Concerning government spending and tax collection, one of TMCN&SG’s columnists recently said “The main focus needs to be on how to reduce spending–not collecting.”
The democrats (with a little “d”) who wrote the Articles of Confederation placed such a focus into the Articles. The national government could raise money only by requesting it from the states. The states could give a lesser amount than asked for or nothing at all. This had the effect of making it very difficult for the national government to borrow money. Lenders did not want to lend to a borrower that might not be able to get the money to pay them back. So the national government, little able to either borrow or tax, was much hampered in how much it could spend.
That provision of the Articles put the United States at a disadvantage in the spheres of defense and diplomacy. This was a reason that the oligarchies gave for their calling of the Constitutional Convention of 1787–to amend this and other provisions of the Articles of Confederation, they said. Instead they used the occasion of the Convention to overthrow the Confederation government and install in its place a government constituted by themselves.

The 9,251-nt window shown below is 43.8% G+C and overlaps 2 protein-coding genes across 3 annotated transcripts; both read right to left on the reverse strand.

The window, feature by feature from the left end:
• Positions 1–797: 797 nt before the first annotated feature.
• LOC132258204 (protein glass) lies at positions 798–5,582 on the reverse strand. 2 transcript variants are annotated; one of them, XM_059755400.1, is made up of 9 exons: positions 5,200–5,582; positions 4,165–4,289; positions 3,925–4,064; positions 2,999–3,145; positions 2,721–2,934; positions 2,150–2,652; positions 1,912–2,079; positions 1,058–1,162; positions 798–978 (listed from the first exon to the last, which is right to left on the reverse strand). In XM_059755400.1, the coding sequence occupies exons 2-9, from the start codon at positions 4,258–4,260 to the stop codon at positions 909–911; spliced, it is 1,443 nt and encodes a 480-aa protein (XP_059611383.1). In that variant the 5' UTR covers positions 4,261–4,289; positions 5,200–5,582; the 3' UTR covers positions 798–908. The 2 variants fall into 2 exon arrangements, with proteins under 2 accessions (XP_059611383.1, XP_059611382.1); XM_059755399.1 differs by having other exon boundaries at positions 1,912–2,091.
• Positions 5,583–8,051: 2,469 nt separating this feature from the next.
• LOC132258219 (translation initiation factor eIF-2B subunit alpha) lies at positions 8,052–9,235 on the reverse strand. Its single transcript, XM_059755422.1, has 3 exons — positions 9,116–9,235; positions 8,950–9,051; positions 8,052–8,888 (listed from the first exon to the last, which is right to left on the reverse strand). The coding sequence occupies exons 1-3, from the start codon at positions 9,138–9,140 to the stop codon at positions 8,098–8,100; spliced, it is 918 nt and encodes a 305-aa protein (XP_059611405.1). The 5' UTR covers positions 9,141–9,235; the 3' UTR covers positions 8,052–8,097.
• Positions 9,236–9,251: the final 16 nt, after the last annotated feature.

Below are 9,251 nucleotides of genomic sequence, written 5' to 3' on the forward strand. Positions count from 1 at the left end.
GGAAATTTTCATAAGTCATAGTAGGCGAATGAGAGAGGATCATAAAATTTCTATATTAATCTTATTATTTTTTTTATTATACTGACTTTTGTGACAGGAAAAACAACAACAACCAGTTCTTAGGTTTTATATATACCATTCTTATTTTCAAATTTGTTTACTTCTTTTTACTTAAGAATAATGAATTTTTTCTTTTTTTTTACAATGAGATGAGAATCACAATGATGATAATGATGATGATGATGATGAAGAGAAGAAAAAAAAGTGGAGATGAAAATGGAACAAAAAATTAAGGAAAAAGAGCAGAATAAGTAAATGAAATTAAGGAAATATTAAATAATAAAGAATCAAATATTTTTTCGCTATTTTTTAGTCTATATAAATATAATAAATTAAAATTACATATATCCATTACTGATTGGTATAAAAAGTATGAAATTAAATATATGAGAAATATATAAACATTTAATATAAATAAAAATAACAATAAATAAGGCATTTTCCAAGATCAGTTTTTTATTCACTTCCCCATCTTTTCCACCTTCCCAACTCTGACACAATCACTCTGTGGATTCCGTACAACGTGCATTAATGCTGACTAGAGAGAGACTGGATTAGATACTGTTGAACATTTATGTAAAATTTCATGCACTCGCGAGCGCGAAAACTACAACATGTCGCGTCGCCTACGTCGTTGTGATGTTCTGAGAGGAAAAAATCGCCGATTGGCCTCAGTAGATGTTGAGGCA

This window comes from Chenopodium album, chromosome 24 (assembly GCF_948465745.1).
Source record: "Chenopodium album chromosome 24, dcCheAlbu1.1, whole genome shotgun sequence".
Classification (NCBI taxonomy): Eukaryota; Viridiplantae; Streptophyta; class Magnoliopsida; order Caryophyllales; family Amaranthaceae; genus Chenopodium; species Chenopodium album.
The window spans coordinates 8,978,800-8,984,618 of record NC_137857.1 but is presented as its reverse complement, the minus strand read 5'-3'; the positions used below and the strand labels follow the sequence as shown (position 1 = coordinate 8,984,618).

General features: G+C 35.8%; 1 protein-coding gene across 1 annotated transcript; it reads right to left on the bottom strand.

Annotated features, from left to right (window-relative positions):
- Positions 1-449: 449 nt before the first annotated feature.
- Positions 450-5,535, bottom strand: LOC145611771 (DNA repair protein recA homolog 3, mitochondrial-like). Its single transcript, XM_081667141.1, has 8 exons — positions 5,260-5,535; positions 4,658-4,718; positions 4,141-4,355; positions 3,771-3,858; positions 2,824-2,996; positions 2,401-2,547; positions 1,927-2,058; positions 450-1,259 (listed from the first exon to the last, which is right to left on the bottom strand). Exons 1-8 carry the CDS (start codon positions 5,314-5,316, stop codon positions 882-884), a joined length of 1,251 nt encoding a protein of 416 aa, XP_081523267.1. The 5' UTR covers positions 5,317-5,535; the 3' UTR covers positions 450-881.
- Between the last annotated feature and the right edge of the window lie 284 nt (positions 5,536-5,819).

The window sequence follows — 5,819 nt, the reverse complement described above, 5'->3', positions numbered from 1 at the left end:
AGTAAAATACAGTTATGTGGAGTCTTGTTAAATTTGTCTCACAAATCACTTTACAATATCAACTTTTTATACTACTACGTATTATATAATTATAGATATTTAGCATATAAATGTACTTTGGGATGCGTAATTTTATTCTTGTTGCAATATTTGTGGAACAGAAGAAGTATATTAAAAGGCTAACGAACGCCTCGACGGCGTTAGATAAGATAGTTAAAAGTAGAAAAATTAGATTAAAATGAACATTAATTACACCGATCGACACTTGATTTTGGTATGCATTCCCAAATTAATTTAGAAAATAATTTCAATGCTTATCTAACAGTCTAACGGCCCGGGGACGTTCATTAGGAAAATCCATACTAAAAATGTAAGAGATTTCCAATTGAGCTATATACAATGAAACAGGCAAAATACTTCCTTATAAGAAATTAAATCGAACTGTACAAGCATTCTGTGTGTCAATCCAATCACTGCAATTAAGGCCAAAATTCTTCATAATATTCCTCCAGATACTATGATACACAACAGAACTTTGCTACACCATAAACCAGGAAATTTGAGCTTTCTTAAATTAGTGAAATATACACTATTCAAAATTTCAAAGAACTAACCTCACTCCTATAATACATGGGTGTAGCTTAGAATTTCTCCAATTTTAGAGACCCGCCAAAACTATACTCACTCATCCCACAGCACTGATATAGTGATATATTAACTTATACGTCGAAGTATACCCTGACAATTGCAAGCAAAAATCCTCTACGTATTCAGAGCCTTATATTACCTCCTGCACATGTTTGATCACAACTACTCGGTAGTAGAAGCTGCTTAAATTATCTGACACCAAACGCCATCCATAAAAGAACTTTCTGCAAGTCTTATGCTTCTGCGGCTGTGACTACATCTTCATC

But, until overthrown, that provision had definitely limited the opportunities for pork barrel and other forms of corruption in the national government, as neither the politicians nor the bureaucrats could get their hands on large amounts of money.
Would that the national government’s spending in the domestic sphere had never been released from that provision, or could again be thus restricted.
But Washington will not restrict itself. Maybe we who are outside of the Beltway need to dust off Jefferson’s Declaration of Independence and reissue it.
Short of secession, an act for controlling Washington-spending has been introduced into several state legislatures. It would retain under state government control, all national taxes raised within the state. The national government could gain control only of so much as the state government released to it and only for the purpose( s) for which the state government released it.
George Crockett — Franklin, NC